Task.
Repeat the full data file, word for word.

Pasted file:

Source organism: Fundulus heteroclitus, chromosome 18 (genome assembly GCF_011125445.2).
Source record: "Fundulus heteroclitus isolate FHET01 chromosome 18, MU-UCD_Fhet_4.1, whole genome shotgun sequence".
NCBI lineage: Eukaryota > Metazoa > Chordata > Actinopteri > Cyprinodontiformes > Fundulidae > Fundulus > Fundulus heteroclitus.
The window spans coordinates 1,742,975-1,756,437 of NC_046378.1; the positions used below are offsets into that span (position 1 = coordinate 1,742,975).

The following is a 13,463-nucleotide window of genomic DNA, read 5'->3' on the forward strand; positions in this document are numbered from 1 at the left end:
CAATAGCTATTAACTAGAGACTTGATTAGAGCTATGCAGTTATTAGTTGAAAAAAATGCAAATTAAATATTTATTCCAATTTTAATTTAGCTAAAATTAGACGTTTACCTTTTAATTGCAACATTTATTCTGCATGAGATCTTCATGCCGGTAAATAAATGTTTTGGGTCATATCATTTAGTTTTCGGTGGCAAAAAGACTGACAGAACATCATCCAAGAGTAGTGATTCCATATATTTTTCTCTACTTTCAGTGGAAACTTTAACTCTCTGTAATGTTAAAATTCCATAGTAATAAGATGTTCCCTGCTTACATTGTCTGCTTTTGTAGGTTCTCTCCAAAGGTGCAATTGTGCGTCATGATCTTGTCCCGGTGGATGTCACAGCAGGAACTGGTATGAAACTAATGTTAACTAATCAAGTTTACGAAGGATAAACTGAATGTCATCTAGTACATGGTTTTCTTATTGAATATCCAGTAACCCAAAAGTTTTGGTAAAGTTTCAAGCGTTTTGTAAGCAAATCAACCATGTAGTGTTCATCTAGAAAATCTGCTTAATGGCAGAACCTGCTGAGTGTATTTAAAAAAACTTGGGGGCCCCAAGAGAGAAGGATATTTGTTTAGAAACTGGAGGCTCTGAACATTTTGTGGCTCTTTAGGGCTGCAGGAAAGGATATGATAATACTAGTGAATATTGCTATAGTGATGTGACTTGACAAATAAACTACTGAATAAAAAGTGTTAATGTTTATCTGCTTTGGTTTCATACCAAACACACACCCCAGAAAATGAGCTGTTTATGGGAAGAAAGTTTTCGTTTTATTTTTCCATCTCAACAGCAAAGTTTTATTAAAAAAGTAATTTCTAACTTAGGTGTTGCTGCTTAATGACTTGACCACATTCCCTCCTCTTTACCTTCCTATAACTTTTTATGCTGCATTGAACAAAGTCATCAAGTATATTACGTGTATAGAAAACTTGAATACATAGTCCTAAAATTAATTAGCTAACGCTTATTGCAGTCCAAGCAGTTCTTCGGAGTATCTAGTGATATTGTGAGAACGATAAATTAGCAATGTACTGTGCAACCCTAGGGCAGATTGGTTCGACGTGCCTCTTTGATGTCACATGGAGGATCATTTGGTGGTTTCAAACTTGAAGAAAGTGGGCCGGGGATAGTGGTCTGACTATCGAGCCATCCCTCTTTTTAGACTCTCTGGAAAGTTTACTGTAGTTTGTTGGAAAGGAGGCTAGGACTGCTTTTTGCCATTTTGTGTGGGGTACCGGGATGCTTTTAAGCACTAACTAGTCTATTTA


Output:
Source organism: Fundulus heteroclitus, chromosome 18 (genome assembly GCF_011125445.2).
Source record: "Fundulus heteroclitus isolate FHET01 chromosome 18, MU-UCD_Fhet_4.1, whole genome shotgun sequence".
NCBI lineage: Eukaryota > Metazoa > Chordata > Actinopteri > Cyprinodontiformes > Fundulidae > Fundulus > Fundulus heteroclitus.
The window spans coordinates 1,742,975-1,756,437 of NC_046378.1; the positions used below are offsets into that span (position 1 = coordinate 1,742,975).

The following is a 13,463-nucleotide window of genomic DNA, read 5'->3' on the forward strand; positions in this document are numbered from 1 at the left end:
CAATAGCTATTAACTAGAGACTTGATTAGAGCTATGCAGTTATTAGTTGAAAAAAATGCAAATTAAATATTTATTCCAATTTTAATTTAGCTAAAATTAGACGTTTACCTTTTAATTGCAACATTTATTCTGCATGAGATCTTCATGCCGGTAAATAAATGTTTTGGGTCATATCATTTAGTTTTCGGTGGCAAAAAGACTGACAGAACATCATCCAAGAGTAGTGATTCCATATATTTTTCTCTACTTTCAGTGGAAACTTTAACTCTCTGTAATGTTAAAATTCCATAGTAATAAGATGTTCCCTGCTTACATTGTCTGCTTTTGTAGGTTCTCTCCAAAGGTGCAATTGTGCGTCATGATCTTGTCCCGGTGGATGTCACAGCAGGAACTGGTATGAAACTAATGTTAACTAATCAAGTTTACGAAGGATAAACTGAATGTCATCTAGTACATGGTTTTCTTATTGAATATCCAGTAACCCAAAAGTTTTGGTAAAGTTTCAAGCGTTTTGTAAGCAAATCAACCATGTAGTGTTCATCTAGAAAATCTGCTTAATGGCAGAACCTGCTGAGTGTATTTAAAAAAACTTGGGGGCCCCAAGAGAGAAGGATATTTGTTTAGAAACTGGAGGCTCTGAACATTTTGTGGCTCTTTAGGGCTGCAGGAAAGGATATGATAATACTAGTGAATATTGCTATAGTGATGTGACTTGACAAATAAACTACTGAATAAAAAGTGTTAATGTTTATCTGCTTTGGTTTCATACCAAACACACACCCCAGAAAATGAGCTGTTTATGGGAAGAAAGTTTTCGTTTTATTTTTCCATCTCAACAGCAAAGTTTTATTAAAAAAGTAATTTCTAACTTAGGTGTTGCTGCTTAATGACTTGACCACATTCCCTCCTCTTTACCTTCCTATAACTTTTTATGCTGCATTGAACAAAGTCATCAAGTATATTACGTGTATAGAAAACTTGAATACATAGTCCTAAAATTAATTAGCTAACGCTTATTGCAGTCCAAGCAGTTCTTCGGAGTATCTAGTGATATTGTGAGAACGATAAATTAGCAATGTACTGTGCAACCCTAGGGCAGATTGGTTCGACGTGCCTCTTTGATGTCACATGGAGGATCATTTGGTGGTTTCAAACTTGAAGAAAGTGGGCCGGGGATAGTGGTCTGACTATCGAGCCATCCCTCTTTTTAGACTCTCTGGAAAGTTTACTGTAGTTTGTTGGAAAGGAGGCTAGGACTGCTTTTTGCCATTTTGTGTGGGGTACCGGGATGCTTTTAAGCACTAACTAGTCTATTTA